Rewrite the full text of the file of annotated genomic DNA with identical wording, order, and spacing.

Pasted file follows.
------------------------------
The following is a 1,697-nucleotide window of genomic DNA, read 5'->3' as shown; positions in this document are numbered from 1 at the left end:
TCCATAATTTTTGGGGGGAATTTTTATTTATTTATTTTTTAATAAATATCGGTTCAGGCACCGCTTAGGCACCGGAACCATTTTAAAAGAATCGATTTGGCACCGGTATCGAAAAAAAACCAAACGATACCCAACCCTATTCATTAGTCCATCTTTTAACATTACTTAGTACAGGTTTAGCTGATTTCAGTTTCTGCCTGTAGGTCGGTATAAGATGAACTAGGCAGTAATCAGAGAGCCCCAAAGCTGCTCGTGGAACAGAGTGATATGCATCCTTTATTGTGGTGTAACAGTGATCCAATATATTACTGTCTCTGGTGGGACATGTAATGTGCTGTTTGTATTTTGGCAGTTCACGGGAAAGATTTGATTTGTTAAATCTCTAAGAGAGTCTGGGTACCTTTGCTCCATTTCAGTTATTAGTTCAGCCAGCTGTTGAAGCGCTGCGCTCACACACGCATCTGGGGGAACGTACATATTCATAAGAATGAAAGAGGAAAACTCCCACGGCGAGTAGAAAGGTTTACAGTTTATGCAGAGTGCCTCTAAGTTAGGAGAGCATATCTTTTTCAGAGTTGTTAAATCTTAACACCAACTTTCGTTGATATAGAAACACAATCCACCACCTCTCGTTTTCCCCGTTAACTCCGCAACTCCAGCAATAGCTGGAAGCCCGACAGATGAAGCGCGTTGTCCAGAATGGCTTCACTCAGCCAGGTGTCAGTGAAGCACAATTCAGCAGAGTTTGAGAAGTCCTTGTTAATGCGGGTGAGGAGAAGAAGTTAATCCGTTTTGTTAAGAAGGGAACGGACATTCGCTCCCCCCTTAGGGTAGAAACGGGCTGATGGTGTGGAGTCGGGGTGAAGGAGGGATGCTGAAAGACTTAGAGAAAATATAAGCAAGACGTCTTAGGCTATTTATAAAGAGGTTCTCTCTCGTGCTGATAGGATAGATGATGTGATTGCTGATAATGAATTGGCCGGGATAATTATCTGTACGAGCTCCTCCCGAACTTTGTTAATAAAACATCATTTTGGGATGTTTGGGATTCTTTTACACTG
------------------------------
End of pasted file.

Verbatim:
The following is a 1,697-nucleotide window of genomic DNA, read 5'->3' as shown; positions in this document are numbered from 1 at the left end:
TCCATAATTTTTGGGGGGAATTTTTATTTATTTATTTTTTAATAAATATCGGTTCAGGCACCGCTTAGGCACCGGAACCATTTTAAAAGAATCGATTTGGCACCGGTATCGAAAAAAAACCAAACGATACCCAACCCTATTCATTAGTCCATCTTTTAACATTACTTAGTACAGGTTTAGCTGATTTCAGTTTCTGCCTGTAGGTCGGTATAAGATGAACTAGGCAGTAATCAGAGAGCCCCAAAGCTGCTCGTGGAACAGAGTGATATGCATCCTTTATTGTGGTGTAACAGTGATCCAATATATTACTGTCTCTGGTGGGACATGTAATGTGCTGTTTGTATTTTGGCAGTTCACGGGAAAGATTTGATTTGTTAAATCTCTAAGAGAGTCTGGGTACCTTTGCTCCATTTCAGTTATTAGTTCAGCCAGCTGTTGAAGCGCTGCGCTCACACACGCATCTGGGGGAACGTACATATTCATAAGAATGAAAGAGGAAAACTCCCACGGCGAGTAGAAAGGTTTACAGTTTATGCAGAGTGCCTCTAAGTTAGGAGAGCATATCTTTTTCAGAGTTGTTAAATCTTAACACCAACTTTCGTTGATATAGAAACACAATCCACCACCTCTCGTTTTCCCCGTTAACTCCGCAACTCCAGCAATAGCTGGAAGCCCGACAGATGAAGCGCGTTGTCCAGAATGGCTTCACTCAGCCAGGTGTCAGTGAAGCACAATTCAGCAGAGTTTGAGAAGTCCTTGTTAATGCGGGTGAGGAGAAGAAGTTAATCCGTTTTGTTAAGAAGGGAACGGACATTCGCTCCCCCCTTAGGGTAGAAACGGGCTGATGGTGTGGAGTCGGGGTGAAGGAGGGATGCTGAAAGACTTAGAGAAAATATAAGCAAGACGTCTTAGGCTATTTATAAAGAGGTTCTCTCTCGTGCTGATAGGATAGATGATGTGATTGCTGATAATGAATTGGCCGGGATAATTATCTGTACGAGCTCCTCCCGAACTTTGTTAATAAAACATCATTTTGGGATGTTTGGGATTCTTTTACACTG